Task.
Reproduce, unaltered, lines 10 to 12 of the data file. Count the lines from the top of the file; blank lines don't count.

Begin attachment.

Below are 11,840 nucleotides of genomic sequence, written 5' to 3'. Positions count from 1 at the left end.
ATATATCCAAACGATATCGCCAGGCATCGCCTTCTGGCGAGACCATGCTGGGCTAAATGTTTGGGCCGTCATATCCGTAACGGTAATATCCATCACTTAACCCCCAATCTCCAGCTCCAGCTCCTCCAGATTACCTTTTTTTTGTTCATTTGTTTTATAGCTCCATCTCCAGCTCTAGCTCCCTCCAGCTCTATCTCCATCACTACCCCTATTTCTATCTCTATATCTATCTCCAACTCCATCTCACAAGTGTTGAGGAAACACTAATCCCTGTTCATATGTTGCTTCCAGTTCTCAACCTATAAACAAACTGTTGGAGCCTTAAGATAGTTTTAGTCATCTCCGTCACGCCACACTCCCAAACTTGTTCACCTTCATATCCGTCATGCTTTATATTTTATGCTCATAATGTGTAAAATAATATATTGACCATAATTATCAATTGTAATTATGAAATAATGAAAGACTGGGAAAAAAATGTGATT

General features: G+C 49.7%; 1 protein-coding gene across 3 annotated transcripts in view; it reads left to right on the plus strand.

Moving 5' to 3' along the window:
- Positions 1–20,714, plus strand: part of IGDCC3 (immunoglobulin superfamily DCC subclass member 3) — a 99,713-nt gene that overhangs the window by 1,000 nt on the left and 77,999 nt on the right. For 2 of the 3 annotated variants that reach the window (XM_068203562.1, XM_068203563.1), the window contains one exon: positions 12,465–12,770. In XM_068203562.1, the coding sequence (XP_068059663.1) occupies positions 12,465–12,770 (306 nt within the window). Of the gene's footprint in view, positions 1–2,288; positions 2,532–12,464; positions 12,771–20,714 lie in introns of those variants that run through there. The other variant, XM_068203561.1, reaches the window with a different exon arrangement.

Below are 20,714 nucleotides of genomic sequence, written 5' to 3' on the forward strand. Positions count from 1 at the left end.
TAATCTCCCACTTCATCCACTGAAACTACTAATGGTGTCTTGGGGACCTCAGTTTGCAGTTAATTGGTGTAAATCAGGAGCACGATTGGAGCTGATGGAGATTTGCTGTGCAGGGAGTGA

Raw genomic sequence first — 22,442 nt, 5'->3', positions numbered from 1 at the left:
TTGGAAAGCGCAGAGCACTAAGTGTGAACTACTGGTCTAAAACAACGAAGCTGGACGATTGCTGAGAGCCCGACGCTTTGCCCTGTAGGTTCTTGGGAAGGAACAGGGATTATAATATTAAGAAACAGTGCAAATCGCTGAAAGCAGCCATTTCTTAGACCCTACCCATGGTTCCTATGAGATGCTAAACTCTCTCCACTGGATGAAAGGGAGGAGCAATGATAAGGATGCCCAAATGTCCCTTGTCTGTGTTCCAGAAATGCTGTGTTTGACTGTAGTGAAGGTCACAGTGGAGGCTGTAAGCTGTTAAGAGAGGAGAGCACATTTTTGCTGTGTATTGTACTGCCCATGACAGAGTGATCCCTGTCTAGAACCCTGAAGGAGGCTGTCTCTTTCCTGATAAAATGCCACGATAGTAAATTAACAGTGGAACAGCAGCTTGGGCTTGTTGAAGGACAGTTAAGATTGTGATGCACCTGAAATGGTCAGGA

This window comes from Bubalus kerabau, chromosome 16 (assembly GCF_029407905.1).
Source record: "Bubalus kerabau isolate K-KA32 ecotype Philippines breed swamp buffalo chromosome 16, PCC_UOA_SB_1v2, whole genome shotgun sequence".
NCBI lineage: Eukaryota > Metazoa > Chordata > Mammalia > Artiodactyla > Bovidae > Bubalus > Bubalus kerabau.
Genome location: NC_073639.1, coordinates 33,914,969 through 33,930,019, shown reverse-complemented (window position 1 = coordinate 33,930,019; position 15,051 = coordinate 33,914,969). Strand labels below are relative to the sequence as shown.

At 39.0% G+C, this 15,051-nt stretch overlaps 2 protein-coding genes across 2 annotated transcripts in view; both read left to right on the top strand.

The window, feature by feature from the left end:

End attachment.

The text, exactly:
This window comes from Bubalus kerabau, chromosome 16 (assembly GCF_029407905.1).
Source record: "Bubalus kerabau isolate K-KA32 ecotype Philippines breed swamp buffalo chromosome 16, PCC_UOA_SB_1v2, whole genome shotgun sequence".
NCBI lineage: Eukaryota > Metazoa > Chordata > Mammalia > Artiodactyla > Bovidae > Bubalus > Bubalus kerabau.